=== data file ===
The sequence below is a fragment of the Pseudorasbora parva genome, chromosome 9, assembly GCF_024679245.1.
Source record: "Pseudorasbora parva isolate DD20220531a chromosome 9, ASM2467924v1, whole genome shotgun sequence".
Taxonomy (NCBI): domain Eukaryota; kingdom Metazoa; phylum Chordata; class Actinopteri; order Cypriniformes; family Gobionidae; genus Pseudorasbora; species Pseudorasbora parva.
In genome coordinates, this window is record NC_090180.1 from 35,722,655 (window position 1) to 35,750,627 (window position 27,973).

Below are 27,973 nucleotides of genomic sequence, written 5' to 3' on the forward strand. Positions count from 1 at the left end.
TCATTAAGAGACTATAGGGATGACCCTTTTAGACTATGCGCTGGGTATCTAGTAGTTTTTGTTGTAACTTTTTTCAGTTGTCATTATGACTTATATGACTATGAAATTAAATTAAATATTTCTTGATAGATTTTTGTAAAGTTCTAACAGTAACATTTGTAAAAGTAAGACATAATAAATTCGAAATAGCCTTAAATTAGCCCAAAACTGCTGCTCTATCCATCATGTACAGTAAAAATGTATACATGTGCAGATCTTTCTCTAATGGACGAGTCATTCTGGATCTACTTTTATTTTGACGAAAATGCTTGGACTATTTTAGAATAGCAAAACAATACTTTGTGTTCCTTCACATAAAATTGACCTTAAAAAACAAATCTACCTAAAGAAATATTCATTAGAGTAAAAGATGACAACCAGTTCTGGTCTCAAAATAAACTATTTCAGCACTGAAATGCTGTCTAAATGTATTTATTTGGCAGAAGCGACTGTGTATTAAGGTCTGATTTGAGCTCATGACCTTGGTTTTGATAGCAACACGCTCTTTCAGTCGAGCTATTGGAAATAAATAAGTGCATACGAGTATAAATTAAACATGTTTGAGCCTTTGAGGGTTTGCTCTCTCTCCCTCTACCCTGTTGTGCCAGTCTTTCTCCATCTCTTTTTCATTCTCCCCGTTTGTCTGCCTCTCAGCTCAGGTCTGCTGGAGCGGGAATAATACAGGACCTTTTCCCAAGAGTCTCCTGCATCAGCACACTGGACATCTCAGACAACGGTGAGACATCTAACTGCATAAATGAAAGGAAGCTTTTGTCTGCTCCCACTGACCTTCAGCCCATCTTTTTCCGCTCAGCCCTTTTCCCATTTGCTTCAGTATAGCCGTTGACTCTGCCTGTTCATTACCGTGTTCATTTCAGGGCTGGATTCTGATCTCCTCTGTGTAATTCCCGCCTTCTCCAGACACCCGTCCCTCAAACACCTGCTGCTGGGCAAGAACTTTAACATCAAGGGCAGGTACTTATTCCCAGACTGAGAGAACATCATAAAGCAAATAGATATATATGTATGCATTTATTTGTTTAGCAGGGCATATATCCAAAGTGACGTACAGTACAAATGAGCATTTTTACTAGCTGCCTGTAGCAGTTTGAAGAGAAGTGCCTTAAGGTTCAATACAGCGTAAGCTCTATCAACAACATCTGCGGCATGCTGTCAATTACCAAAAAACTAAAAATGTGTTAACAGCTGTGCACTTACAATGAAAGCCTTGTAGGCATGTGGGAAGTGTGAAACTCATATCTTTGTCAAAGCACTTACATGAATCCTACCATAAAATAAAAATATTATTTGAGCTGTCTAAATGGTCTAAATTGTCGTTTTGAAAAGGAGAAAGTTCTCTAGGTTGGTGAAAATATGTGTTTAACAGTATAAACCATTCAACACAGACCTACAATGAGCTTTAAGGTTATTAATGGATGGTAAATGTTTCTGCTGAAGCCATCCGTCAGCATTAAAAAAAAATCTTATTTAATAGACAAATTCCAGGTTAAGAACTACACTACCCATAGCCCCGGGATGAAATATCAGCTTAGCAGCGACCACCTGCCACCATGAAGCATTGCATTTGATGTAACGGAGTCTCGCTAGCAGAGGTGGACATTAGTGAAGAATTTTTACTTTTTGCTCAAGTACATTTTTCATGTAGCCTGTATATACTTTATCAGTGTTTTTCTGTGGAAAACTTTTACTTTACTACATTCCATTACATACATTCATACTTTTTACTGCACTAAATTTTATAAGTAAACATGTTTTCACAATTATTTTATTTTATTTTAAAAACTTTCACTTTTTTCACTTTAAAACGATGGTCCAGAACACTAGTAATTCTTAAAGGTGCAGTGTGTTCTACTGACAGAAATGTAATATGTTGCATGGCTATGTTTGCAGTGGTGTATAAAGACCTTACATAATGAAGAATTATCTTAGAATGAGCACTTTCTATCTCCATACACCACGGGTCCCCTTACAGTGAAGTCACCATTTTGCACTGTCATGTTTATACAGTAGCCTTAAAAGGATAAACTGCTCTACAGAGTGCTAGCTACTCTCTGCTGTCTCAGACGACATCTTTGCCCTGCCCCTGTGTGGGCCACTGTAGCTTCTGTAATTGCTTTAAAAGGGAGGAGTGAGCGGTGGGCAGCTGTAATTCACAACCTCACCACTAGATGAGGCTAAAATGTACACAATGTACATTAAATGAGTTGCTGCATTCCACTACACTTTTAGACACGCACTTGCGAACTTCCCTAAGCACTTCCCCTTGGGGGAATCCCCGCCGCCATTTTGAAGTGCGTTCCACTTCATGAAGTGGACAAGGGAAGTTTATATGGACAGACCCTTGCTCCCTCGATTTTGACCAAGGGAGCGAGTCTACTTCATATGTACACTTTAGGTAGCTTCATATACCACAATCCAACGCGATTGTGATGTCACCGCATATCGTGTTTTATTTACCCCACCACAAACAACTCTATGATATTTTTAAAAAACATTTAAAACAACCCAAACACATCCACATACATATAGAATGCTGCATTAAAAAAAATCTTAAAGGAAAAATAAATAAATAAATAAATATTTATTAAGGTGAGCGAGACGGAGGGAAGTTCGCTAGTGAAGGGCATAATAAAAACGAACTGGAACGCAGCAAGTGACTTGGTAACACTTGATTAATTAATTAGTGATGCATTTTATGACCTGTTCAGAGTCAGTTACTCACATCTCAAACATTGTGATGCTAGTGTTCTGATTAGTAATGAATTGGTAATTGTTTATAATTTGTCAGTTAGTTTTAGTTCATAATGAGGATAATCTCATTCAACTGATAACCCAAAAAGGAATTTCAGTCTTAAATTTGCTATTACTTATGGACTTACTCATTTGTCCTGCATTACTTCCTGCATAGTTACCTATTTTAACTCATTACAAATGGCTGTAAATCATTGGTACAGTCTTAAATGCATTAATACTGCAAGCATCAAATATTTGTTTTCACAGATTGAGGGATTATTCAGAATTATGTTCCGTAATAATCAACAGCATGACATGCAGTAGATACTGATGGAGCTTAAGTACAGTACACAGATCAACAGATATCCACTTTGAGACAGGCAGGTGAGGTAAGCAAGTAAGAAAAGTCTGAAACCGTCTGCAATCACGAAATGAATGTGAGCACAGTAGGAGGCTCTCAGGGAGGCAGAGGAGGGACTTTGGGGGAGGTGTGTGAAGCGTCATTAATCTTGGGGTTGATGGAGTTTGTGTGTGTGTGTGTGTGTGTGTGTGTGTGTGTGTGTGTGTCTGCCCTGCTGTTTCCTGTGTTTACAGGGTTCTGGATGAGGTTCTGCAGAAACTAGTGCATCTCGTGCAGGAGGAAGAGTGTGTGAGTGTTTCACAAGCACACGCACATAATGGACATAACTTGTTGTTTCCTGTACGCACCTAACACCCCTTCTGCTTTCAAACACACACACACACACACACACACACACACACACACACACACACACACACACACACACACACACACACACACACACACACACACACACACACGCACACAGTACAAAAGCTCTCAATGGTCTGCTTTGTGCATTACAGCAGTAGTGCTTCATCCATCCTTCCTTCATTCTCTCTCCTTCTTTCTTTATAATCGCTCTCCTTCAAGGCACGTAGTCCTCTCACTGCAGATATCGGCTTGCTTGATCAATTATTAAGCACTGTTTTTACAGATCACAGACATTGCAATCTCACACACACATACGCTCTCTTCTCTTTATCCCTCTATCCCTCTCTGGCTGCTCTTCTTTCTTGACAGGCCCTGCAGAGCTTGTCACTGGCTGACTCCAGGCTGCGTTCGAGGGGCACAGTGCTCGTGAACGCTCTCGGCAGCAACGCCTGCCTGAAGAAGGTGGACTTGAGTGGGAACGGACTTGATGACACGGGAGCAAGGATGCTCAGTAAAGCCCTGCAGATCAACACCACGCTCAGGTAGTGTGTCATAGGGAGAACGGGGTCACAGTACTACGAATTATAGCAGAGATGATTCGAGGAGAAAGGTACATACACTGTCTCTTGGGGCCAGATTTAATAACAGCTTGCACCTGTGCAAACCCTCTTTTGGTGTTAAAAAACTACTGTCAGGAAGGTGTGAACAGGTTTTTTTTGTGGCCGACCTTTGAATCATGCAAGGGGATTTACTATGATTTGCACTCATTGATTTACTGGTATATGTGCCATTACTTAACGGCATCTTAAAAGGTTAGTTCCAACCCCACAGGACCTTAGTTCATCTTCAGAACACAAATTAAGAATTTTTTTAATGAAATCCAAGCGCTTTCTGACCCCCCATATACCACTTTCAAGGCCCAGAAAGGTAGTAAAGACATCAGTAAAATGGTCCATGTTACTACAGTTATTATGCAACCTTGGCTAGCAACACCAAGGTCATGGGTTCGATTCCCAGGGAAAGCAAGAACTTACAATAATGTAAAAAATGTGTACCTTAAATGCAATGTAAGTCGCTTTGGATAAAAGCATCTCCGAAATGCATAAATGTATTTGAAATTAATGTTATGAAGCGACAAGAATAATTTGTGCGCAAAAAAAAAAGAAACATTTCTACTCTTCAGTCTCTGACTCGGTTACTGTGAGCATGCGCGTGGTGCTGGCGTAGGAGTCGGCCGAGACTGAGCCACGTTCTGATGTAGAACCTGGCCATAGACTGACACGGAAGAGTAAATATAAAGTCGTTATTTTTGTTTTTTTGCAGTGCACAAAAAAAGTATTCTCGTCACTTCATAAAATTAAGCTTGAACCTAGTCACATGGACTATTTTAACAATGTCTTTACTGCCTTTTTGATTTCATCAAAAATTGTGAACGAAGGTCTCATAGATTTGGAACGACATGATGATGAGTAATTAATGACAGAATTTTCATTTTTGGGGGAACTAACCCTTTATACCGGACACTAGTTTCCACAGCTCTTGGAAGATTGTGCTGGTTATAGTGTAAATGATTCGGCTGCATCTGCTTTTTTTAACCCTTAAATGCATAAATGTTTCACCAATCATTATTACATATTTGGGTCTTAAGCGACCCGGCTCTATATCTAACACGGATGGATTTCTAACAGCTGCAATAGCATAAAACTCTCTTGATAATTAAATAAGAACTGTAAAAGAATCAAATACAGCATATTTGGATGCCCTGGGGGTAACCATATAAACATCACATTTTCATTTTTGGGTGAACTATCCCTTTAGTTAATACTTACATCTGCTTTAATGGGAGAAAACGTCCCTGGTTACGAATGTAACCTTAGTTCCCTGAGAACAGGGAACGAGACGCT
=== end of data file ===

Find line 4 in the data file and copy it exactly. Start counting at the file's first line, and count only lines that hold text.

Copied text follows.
In genome coordinates, this window is record NC_090180.1 from 35,722,655 (window position 1) to 35,750,627 (window position 27,973).